Category: CIO WaterCooler

Lost in Translation: Why EA Teams Must Speak the Language of Business

Sometimes, perception is reality. Consider your Enterprise Architecture (EA) team – respected for their technical savvy, the EA team makes sure IT systems run smoothly so the business can rapidly implement new strategies.

EA teams play a critical role in achieving alignment between technology and the business. Yet, too often, there is an awareness gap that keeps the EA team from their full potential.

According to a recent IDG survey, EA teams evaluate emerging trends from a technology standpoint, not a business perspective. The good news is four out of five IT decision-makers believe their EA team is completely capable of delivering valuable technical subject matter expertise and strategic thinking.

Too many Chiefs and too few Injun’s?

I found this note in my Evernote after attending the MIT-CIO event. For IT professionals I recommend attending this event alternate years (not much changes year to year I think) if not for anything else but to hear Andrew McAfee, one of the more entertaining and brilliant academics I have met. Anyway among the topics for discussion was the developing relationship paradigm between Chief Information Officers and Chief Marketing Officers and the race for resources between them. One speaker commented that this is becoming an even more important relationship than the one with the CFO.

Why It’s Critical For Leaders To Build Strong Personal Brands

 

Can you be an effective leader without building a strong personal brand? A renewed focus on your personal brand might be just the thing to inspire you to greater heights in your leadership.

As technology and workplace continues to go mobile, modern life seems to be pushing us to compete more than ever, making it critical for us to differentiate ourselves, in order to reach our goals. And expectations are even greater for leaders to be out in front of all these market forces, to provide their vision and advice for others to move forward. So a strong personal brand seems to be a critical feature of leadership development. Leaders must develop their image consciously continue to invest in their brand and themselves, so that they can effectively serve the company and communities that they lead.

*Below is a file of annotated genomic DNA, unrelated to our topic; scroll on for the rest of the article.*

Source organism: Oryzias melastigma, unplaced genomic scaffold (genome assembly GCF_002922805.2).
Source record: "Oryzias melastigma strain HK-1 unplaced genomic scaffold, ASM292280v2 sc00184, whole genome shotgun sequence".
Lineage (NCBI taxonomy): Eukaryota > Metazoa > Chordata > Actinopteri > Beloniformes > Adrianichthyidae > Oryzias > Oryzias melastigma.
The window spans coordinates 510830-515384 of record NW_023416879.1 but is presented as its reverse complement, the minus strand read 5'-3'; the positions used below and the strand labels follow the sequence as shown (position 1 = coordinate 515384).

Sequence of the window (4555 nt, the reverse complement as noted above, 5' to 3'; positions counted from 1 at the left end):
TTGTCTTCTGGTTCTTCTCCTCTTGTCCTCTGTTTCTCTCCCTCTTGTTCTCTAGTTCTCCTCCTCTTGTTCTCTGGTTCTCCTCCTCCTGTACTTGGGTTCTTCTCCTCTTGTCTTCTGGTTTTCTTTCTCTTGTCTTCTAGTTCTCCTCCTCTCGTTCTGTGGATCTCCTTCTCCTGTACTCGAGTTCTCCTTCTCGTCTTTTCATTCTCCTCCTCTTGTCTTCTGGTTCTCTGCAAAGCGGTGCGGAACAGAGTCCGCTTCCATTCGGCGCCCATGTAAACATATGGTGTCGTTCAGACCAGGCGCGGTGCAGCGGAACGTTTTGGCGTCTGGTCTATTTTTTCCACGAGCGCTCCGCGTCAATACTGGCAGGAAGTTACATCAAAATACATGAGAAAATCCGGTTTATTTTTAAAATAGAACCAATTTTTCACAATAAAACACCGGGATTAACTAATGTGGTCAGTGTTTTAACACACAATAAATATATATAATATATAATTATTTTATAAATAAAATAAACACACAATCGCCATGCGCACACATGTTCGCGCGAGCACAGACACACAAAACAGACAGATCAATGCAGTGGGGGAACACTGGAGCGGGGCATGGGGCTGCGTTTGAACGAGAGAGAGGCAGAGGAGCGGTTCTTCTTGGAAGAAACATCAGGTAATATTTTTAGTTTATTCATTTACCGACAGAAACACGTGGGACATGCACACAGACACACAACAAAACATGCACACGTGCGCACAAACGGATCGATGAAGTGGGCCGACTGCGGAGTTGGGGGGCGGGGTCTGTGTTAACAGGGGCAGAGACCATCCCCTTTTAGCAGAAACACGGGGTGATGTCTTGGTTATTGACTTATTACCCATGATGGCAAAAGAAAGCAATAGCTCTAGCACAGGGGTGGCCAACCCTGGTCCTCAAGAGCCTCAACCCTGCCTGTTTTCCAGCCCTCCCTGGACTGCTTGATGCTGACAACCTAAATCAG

Providing IT on the CHEAP?

CIO to CRO – Chief Revolution Officer?

Thankfully, in this age of “build ‘em up, knock ‘em down” business models, where organisations have to keep a weather eye on the market and potentially disruptive new entrants (what price “Porter’s Five Forces Model” these days?) at a massively increased pace over even ten years ago, we now see IT in its true light – strategic driver.

I don’t want to wander into the world of “DevOps” in this little missive. I’m more interested in how the world of the CIO has changed through various phases:

Board-level ‘glorified IT Manager’
Board-level executive with responsibility for anything which is touched by a computer
Board-level interface between peers and the IT function
Soon-to-be-replaced-by-Chief Marketing Office Board member
Chief Revolution Officer
This has gone through an increasing wave of responsibility, through a minor hiccup to the point now where the role of a CIO is becoming more entrepreneurial and a key driver of the business. The CIO holds the “keys to the kingdom” in terms of a panoramic view of what is available in the IT and services market and the team which can be managed, directed, coerced or pushed towards delivering the new orthodoxy in a business.